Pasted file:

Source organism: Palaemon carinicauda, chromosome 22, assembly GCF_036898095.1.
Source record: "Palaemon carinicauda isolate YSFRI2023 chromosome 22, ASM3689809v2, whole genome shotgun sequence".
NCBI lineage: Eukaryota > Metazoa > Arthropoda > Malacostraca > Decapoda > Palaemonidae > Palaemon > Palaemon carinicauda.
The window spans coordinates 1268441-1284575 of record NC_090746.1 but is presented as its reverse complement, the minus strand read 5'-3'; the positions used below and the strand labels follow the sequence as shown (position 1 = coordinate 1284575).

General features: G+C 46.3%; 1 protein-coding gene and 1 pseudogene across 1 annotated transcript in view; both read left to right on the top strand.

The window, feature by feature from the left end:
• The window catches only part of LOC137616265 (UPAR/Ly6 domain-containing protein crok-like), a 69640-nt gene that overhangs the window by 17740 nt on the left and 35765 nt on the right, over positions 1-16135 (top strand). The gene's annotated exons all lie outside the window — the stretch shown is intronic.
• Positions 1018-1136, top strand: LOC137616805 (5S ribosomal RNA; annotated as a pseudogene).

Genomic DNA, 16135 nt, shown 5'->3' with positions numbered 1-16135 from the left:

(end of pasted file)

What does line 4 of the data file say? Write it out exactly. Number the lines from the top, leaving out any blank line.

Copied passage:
The window spans coordinates 1268441-1284575 of record NC_090746.1 but is presented as its reverse complement, the minus strand read 5'-3'; the positions used below and the strand labels follow the sequence as shown (position 1 = coordinate 1284575).